"It's not a coincidence that this is the sixth time since Gov. Doyle was elected that some kind of budget fix has been necessary," says this letter from Senate Majority Leader Scott Fitzgerald.
Governor Walker has made it clear that union leadership has no interest in good-faith negotiation. Over the last ten years, even with a Democratic governor, every single state employee contract has been signed late. On average, they've been 15 months late, even though every single contract contained a net compensation increase, in good times and bad.
Moreover, the union leadership has made it clear that they have no interest in negotiating with Governor Walker: whether it's calling his proposals "an assault on the middle class" or a "war," or AFSCME's leader calling both Scott Walker (R) and Russ Decker (D) a "whore," or the veiled threats I and at least one of my colleagues have already received personally, which the authorities are investigating.
Would not be surprised if the Legislature does not vote on Senate Bill 11 until Friday or Saturday.
City of Madison protects its unions, not its taxpayers
Meanwhile, the mayor of Madison is all but encouraging this city's taxpayer-supported government workers to join the picket lines. To managers he wrote:
"I would like to encourage you to be flexible in approving paid leave requests during this time of uncertainty, also please be understanding of increased discussion of this issue amongst employees and their union representatives."
Thursday, Mayor Cieslewicz is convening an emergency meeting of the Common Council to, you guessed it, ram through sweetheart contracts for city employees while the getting is still good.
That they will do so is fore-ordained. That our elected city leaders will lock Madison taxpayers into more misery is also certain. Why do you think Gov. Walker is changing collective bargaining procedures for government workers at every level (with the exception of police and fire)? Answer: To give local elected officials more flexibility to negotiate taxpayer-friendly labor contracts.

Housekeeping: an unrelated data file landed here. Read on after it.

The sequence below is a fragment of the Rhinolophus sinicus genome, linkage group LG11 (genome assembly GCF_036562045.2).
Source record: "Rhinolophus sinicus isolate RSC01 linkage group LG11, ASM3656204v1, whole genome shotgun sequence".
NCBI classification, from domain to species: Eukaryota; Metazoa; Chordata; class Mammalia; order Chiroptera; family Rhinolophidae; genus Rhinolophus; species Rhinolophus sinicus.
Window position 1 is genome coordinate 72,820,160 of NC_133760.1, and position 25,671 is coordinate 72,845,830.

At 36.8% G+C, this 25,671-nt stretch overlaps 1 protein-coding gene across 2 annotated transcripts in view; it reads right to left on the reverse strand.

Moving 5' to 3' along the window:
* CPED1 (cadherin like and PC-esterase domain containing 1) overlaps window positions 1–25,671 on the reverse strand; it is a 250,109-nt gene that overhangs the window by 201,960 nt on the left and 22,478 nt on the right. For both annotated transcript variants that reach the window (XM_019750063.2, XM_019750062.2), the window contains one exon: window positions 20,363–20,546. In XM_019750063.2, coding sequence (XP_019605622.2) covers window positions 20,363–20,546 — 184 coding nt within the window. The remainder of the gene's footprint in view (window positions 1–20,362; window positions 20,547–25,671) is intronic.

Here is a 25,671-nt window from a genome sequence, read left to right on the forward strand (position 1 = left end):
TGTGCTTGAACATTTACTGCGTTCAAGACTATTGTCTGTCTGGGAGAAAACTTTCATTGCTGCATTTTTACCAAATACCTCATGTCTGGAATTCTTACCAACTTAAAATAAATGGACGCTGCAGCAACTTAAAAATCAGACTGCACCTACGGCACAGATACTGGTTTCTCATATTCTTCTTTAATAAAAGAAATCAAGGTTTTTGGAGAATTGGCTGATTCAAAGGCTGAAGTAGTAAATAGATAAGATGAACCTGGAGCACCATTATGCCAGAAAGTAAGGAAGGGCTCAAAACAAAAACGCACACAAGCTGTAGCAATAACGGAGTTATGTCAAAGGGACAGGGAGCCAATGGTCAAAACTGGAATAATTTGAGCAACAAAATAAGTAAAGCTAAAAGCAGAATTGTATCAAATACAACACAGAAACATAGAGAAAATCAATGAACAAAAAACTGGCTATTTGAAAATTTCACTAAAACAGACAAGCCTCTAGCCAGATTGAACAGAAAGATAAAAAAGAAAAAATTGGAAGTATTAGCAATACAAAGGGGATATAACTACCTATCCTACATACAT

Why does the governor wish to do that? Answer: to compensate for a dramatic decrease in state shared revenues. How dramatic? Try 8 to 10 percent.
For the city of Madison, subtract $3.7 million. Do that while the mayor and Common Council is adding a like amount in increased labor costs on behalf of their political allies, the government employee unions.
The Blaska Univac scores again!
Ol' Sparky, the Blaska Research Center's vintage Sperry Rand Univac computer, once again earned its ration of hulled oats with uncannily accurate predictions on Tuesday's primary election. No wonder I'm banned at certain Vegas sports books.
Dane County Executive: Parisi 26%, Bruskewitz 22%, McDonell 21%, Wineke 19%, Brandon 12%, Zimmerman 1%.
Blaska predicted Parisi 29%, Bruskewitz 22%, McDonell 20%, Wineke 17%, Brandon 10%, Zimmerman 2%.
Madison mayor: Soglin 49.5%, Cieslewicz 46.3%
Blaska predicted: Soglin 48%, Cieslewicz 46%.
State Supreme Court: Prosser 51%, Kloppenburg 28%, Stephens 11%, Winnig 10%.
Blaska predicted: Prosser 46%, Kloppenburg 34%, Stephens 12%, Winnig 8%.
How does he do it? He buys right!